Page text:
Wood Panelling: How to Line Interior Walls with Timber

Interlocking tongued and grooved boards can be fixed to any type of wall. Vertical boards tend to make a room look higher, horizontal boards longer.

Screw or nail 50 x 25 mm (2 x 1 in) timber battens to the wall, in the opposite direction to the run of the boarding, to provide the base for fixing the boards.

If the plaster is sound and not too thick, masonry nails provide the quickest method of securing the battens. First drive the nails into a batten, then hold the batten against the wall and drive the nails home. If the plaster is thick or crumbly, fasten the battens with screws and wallplugs.

Fix the battens 400 mm (16 in) apart, at least up to shoulder height. Above this level the spacing can be increased to 600-900 mm (2-3 ft).




Remove existing architraves from around door and window openings and fasten battens in their place. Remove skirting boards. If the walls tend to be damp, treat the battens with wood preservative and sandwich building paper between the wall and battens.

Bring the front surfaces of the battens to a uniform vertical plane by inserting plywood or hardboard packing behind them.

A nominal 100 mm wide tongued and grooved board covers only 85 mm (3-1/2 in) when interlocked. A wall 3500 mm (12 ft) long and 2500 mm (8 ft) high requires just under 43 boards, each 2500 mm long: ie, 108 m. It would be advisable to order at least 115 m. to allow for waste.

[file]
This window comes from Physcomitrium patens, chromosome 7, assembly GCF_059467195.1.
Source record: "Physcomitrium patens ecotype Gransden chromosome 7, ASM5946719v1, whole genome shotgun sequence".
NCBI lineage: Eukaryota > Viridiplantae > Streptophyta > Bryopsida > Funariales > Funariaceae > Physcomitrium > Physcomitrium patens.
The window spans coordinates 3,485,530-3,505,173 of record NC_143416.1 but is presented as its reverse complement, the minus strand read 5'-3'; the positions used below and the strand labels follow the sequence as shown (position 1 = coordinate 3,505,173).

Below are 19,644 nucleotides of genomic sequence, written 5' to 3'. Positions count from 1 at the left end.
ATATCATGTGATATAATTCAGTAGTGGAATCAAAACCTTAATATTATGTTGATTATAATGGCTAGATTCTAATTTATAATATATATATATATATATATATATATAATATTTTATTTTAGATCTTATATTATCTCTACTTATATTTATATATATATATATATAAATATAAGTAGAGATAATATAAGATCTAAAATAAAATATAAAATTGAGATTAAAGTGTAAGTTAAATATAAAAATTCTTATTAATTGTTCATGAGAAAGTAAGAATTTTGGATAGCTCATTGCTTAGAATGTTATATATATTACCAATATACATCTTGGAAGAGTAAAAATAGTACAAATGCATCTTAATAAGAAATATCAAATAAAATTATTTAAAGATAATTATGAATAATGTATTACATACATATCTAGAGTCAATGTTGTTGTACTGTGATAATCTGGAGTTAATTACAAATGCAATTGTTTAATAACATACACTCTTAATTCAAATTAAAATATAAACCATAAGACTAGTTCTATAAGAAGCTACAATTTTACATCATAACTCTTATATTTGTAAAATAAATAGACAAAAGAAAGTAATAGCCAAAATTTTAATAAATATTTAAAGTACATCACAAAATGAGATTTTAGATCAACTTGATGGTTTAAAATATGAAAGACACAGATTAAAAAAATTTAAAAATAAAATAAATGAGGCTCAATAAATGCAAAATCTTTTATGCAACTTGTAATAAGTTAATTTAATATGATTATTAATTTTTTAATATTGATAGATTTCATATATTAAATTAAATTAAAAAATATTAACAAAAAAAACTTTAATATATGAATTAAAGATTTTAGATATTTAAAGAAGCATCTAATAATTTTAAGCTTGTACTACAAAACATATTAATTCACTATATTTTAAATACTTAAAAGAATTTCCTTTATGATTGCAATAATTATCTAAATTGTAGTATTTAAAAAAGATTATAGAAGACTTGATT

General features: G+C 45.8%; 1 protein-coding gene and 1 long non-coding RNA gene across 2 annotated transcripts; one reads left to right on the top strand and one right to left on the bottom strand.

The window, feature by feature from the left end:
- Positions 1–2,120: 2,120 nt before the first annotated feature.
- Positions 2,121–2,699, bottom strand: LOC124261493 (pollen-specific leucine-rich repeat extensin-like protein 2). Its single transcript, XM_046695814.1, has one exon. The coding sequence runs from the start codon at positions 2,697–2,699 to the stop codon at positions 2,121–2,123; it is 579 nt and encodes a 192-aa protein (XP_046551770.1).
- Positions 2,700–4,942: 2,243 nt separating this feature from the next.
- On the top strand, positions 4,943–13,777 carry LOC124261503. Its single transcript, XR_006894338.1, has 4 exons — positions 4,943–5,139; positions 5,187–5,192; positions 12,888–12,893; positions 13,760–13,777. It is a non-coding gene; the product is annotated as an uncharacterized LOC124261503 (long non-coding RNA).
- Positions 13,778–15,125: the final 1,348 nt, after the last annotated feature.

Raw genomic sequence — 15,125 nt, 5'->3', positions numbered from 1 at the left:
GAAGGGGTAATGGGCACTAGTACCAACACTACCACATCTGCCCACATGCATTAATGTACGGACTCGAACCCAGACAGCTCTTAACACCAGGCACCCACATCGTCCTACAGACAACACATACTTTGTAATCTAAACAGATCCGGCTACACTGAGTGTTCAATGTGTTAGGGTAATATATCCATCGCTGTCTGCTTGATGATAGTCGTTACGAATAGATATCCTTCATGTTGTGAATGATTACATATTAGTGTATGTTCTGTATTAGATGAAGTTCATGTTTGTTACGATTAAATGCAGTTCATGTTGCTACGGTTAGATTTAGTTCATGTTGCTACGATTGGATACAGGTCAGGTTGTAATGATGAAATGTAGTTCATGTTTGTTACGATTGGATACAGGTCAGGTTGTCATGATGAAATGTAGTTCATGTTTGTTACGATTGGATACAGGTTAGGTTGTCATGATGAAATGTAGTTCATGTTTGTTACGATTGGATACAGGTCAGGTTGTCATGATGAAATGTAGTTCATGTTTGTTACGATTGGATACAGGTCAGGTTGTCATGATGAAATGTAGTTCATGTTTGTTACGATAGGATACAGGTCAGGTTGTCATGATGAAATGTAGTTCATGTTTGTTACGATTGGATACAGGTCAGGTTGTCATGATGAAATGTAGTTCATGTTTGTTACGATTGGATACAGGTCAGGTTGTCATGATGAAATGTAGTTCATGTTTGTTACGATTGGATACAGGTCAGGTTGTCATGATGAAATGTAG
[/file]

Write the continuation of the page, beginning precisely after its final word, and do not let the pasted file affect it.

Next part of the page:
When fastening boards upright, start from a corner. Pin the first board up and check that the edge further from the corner is vertical. Repeat on the other arm of the corner, planing the inside edge of the second board so that it butts neatly.

Interlock the boarding as tightly as possible, since it is bound to shrink considerably during initial drying. Fasten with secret nails through the tongues into the battens. Alternatively, nail through the boards, punch the heads and fill the holes with plastic wood.

To fit a board ceiling, fix the boards directly to the joists with 40 mm (1-1/2 in) pins. Butt-joint boards for long spans, centring joints beneath a joist. Short lengths must cover at least two joists. Do not let joints in adjacent boards coincide.

Clad existing ceilings, provided laths are free from woodworm, by fixing through the plaster into the joists. Locate the joists by drilling small holes through the plaster at each side of the room and ruling in the centre lines. If boards are to run in line with the joists, fix battens at 90° to the joists with 60 mm (2-1/2 in) cut nails, and pin the boards to the battens.

At electrical sockets and light switches, re-route the existing wiring into new metal mounting boxes surrounded by a framework of battens. Stop the boards so that switch and socket plates cover the ends.

22. June 2011 by admin
Categories: Wood Panelling, Woodworking | Tags: , | Comments Off on Wood Panelling: How to Line Interior Walls with Timber


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